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by Jim Humberd

Several times when we needed to drive over high mountains in Italy, Austria and Switzerland, we chose instead to ride the tunnel-train. Sometimes that is necessary because of snow covered roads, sometimes it is just convenient, and sometimes we were so tried of driving twisty mountain roads.

The tunnel-train consists of many flatcars, built so we can drive our vehicle on a ramp from flatcar to flatcar, parking a few inches behind the bumper of the vehicle ahead of us. We have done this in Austria, Italy, and in Switzerland. We haven't tried it yet, but the trains that transport vehicles through the Chunnel (dug 1988-1994) connecting England and France, operate in this same manner.

While driving from Salzburg to Venice, if the weather had been sunny and pleasant, we would have been happy to drive through the high mountain scenery, but since it was cloudy and raining, we rode the auto train (Cost $4 in 1970). One time as we drove from Italy toward Interlaken, Switzerland, we rode the tunnel-train north through the Lötschberg Tunnel (dug, 1906-11) from Goppenstein to Kandersteg. The weather just wasn't all that nice, it was mid-afternoon and we needed to find a campsite, so it wasn't worth our time and effort to drive over the high mountain passes.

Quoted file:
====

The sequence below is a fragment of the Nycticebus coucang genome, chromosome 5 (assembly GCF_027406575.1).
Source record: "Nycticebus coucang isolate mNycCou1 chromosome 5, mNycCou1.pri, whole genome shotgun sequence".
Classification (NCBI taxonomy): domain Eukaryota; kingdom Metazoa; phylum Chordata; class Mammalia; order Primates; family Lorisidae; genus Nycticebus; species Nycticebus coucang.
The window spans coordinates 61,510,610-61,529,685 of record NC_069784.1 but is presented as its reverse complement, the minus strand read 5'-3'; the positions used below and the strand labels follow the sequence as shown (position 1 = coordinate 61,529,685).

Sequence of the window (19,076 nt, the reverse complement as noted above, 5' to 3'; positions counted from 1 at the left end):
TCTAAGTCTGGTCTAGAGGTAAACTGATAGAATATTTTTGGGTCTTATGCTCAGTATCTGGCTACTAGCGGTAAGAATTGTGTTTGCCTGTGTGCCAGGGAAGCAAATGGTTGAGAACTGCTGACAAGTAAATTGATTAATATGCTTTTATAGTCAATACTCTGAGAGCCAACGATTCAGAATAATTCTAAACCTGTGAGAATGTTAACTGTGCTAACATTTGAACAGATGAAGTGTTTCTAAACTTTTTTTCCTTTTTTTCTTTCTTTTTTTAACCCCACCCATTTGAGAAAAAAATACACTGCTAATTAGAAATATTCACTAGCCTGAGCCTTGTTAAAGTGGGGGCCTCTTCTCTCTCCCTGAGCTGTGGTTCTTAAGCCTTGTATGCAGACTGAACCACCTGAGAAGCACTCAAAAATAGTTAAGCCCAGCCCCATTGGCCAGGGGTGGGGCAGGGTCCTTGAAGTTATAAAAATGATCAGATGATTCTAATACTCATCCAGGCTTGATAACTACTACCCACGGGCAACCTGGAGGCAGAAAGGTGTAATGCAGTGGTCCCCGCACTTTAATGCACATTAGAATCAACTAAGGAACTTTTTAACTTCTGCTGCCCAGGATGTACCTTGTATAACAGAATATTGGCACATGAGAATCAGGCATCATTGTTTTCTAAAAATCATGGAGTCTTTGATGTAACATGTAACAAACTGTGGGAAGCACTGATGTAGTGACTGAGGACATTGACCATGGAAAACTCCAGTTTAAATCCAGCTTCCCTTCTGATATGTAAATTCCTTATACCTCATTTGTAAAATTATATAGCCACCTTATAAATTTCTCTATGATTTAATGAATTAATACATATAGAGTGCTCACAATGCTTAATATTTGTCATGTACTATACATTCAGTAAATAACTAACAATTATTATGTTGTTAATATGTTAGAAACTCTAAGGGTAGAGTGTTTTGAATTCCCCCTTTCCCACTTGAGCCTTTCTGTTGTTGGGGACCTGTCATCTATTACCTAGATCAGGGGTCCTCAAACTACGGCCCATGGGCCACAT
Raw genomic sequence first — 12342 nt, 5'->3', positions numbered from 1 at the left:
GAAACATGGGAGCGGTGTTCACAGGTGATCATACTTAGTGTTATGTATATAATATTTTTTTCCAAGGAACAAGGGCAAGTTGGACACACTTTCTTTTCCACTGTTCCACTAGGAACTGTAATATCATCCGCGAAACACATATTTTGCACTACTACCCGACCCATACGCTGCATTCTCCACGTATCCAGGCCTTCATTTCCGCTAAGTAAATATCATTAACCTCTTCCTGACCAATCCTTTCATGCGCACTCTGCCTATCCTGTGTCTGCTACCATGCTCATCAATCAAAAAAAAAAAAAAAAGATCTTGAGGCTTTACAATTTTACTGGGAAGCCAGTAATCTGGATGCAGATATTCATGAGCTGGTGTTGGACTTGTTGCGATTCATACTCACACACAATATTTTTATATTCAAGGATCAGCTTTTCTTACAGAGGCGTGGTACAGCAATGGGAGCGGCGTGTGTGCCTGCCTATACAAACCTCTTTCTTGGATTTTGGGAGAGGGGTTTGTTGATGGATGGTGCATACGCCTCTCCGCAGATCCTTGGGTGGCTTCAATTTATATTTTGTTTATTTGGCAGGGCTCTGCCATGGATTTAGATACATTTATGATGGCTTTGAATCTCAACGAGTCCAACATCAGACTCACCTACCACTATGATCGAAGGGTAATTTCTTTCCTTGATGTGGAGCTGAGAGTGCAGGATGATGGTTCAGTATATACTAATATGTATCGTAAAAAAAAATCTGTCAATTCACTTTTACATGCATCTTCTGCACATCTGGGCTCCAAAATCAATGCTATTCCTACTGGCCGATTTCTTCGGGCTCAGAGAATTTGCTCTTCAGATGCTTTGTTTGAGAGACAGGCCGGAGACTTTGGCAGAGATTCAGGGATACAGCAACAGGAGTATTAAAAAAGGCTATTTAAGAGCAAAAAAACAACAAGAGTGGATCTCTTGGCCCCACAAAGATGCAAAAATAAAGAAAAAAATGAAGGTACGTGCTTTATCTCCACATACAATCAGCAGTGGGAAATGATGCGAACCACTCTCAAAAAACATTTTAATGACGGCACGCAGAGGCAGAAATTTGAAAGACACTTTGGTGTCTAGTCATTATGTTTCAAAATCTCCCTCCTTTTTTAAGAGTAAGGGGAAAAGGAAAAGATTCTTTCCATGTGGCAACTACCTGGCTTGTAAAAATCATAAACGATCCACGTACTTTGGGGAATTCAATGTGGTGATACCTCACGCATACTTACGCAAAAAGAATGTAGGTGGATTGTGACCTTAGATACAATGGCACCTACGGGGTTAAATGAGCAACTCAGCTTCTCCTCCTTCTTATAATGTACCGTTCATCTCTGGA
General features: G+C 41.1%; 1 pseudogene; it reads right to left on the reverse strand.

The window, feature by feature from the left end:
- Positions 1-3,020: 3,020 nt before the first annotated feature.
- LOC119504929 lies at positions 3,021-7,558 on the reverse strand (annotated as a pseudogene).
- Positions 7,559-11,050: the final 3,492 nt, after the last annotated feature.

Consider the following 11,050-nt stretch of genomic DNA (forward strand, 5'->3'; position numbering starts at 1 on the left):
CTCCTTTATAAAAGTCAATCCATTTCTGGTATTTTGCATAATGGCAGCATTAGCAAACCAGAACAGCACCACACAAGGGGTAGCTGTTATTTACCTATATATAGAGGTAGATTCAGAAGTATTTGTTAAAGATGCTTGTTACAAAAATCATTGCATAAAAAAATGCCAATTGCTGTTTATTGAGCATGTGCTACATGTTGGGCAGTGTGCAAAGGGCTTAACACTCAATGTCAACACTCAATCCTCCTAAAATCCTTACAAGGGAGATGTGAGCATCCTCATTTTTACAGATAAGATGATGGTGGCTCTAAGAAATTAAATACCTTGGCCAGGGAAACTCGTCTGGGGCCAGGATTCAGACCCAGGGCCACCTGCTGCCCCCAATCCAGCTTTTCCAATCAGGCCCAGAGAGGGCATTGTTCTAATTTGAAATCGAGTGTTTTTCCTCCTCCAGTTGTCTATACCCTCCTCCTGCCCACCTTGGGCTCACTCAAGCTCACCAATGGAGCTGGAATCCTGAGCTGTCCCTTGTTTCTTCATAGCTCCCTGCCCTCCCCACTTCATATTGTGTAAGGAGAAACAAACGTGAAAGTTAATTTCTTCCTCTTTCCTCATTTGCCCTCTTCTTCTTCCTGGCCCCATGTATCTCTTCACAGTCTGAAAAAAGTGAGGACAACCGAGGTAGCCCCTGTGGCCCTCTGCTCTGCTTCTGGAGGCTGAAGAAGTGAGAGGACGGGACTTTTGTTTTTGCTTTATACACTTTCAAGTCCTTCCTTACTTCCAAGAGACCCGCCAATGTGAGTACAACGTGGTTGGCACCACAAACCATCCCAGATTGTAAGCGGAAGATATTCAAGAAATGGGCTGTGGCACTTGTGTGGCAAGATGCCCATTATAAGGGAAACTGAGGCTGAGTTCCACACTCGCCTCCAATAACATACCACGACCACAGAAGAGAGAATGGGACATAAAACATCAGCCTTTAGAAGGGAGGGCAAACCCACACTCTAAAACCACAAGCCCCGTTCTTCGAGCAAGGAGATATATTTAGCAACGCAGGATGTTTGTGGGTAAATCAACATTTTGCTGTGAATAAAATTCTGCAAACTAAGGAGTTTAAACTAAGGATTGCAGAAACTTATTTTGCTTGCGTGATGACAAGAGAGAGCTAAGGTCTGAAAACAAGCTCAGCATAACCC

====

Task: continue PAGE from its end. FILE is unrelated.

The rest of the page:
Another year we rode the tunnel-train south through this same tunnel. There were more than one Swiss mountain pass we needed to cross to get to Italy, but the roads over the passes were still closed because of snow. Rather than drive far to the west, then return east once we were south of these mountains, we drove to Kandersteg and caught that train to Goppenstein.

Still another year we left Domodossola, Italy, headed north towards the Swiss border and the Simplon Pass, intending to drive to Zermat and the Matterhorn. Normally we prefer to drive the scenic route, but the past two days had been tough driving and again it was getting late, so we decided to ride the train from Iselle, Italy, to Brig, Switzerland, through the Simplon Tunnel (dug, 1898-1906). All we needed to do was drive onto the flat cars, turn off the motor and relax until we got to the other end of the tunnel. It¹s really dark in there!

Another year we drove this same mountain pass during a light snowfall, and discovered a monastery near the top.

Check out Jim and Emmy's web site to buy the books. Click here!

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